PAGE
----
Even Julius Caesar was criticised for his knowledge of Latin. (Okay, that’s probably not a good example.)

Be surprised (or not) that many native English speakers know little about their own language.

In short, to excel in Latin, the learner must jump ahead “backwards” and brush up English grammar — lots of resources on this and too numerous to mention here.

Not memorising enough

Latin takes a lot of time to learn.

Conjugating a verb calls for memorisation. Conjugation patterns are also unreliable or unpredictable for other conjugations even within Latin itself.

That makes Latin also a language of exceptions.

English speakers have a relative head start here because the English language itself is also full of exceptions. And self-learners are more easily frustrated because they have no teacher for ‘live’ corrections.

People who tend to learn things not by memorisation will have a hard time with Latin.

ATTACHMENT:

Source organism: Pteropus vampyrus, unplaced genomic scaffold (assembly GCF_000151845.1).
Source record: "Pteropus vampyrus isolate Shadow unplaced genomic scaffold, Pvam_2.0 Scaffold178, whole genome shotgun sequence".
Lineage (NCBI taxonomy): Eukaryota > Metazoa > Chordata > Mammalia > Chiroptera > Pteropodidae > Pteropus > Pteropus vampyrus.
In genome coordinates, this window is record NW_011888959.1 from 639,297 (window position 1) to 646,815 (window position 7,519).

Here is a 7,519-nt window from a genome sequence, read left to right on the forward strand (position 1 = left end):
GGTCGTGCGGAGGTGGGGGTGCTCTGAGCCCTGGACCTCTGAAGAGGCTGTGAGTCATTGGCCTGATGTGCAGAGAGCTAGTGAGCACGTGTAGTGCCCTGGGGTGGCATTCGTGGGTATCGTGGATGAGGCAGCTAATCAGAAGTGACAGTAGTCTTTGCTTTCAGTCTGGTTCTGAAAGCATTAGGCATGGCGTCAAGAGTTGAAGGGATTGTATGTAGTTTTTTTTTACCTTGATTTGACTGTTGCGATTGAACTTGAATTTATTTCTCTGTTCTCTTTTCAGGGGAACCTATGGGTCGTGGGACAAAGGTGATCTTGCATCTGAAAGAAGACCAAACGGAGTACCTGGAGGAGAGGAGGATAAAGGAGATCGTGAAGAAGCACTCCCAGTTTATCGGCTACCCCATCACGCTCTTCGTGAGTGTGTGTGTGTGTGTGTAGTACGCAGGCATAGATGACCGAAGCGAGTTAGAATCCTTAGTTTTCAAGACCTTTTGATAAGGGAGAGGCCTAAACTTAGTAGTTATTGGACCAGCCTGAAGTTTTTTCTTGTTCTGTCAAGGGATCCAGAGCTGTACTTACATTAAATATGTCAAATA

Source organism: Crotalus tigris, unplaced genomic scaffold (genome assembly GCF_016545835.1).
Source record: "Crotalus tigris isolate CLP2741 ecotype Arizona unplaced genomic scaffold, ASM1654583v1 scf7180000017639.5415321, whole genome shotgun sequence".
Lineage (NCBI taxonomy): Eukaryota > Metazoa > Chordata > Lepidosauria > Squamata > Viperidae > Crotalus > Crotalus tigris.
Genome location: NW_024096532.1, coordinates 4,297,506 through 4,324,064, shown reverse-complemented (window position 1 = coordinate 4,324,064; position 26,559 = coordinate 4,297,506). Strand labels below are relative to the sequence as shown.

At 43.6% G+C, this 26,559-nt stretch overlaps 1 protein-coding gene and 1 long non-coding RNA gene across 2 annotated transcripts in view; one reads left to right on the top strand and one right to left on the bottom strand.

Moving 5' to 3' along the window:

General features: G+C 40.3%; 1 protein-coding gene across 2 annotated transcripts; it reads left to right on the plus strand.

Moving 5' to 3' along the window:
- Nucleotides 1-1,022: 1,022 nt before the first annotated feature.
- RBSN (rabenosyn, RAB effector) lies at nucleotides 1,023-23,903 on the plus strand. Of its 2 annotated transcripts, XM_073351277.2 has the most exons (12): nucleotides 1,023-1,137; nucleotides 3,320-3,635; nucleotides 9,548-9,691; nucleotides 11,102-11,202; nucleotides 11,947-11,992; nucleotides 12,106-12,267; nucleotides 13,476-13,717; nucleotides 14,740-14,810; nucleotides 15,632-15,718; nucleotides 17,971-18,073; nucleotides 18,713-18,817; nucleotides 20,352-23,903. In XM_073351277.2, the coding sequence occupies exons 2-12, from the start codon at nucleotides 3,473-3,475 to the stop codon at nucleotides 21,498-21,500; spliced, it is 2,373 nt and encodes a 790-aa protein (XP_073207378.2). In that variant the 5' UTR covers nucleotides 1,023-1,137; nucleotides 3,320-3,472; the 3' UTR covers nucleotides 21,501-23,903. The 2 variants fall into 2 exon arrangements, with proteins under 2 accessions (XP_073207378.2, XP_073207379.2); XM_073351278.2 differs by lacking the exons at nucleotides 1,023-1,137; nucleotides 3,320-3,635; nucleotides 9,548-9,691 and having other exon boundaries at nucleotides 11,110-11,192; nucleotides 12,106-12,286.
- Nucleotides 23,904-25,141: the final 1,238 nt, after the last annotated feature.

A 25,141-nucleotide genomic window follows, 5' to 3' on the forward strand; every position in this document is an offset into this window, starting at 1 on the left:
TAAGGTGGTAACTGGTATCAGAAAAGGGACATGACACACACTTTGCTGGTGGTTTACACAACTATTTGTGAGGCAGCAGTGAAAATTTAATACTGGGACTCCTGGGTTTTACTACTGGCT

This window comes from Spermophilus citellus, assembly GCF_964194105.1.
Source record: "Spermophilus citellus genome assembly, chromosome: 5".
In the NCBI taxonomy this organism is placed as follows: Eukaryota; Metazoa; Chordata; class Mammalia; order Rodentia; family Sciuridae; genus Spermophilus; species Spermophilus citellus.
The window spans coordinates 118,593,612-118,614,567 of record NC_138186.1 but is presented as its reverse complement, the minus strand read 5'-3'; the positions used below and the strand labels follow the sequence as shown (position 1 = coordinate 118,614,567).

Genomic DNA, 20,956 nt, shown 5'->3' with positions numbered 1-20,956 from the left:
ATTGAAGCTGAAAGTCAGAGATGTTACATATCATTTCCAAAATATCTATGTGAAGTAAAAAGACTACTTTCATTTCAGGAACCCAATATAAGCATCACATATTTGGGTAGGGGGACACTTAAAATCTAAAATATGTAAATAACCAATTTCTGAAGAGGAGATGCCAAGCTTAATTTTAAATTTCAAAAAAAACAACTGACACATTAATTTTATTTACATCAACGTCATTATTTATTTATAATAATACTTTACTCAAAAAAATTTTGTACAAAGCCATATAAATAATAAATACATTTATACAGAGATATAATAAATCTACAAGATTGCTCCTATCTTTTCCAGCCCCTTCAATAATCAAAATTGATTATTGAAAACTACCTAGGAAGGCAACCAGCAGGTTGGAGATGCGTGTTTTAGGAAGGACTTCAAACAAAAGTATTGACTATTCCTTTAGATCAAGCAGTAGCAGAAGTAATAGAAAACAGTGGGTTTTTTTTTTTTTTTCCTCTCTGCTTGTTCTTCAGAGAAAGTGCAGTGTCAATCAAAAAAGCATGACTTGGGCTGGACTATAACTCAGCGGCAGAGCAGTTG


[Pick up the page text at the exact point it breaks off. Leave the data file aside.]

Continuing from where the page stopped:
Underestimating the level of specifics in Latin

Latin words and sentence constructions have very little one-to-one mapping with English sentences.

Those who have ever wondered what the heck was the Servile Wars will know what I mean.

To wit, three main things:—

(a) All Latin nouns have a gender.

European language speakers have the upper hand over English speakers, who are not used to the idea of words having genders.

Nearly everything in English is neuter unless the thing itself is manifestly masculine or feminine in some way.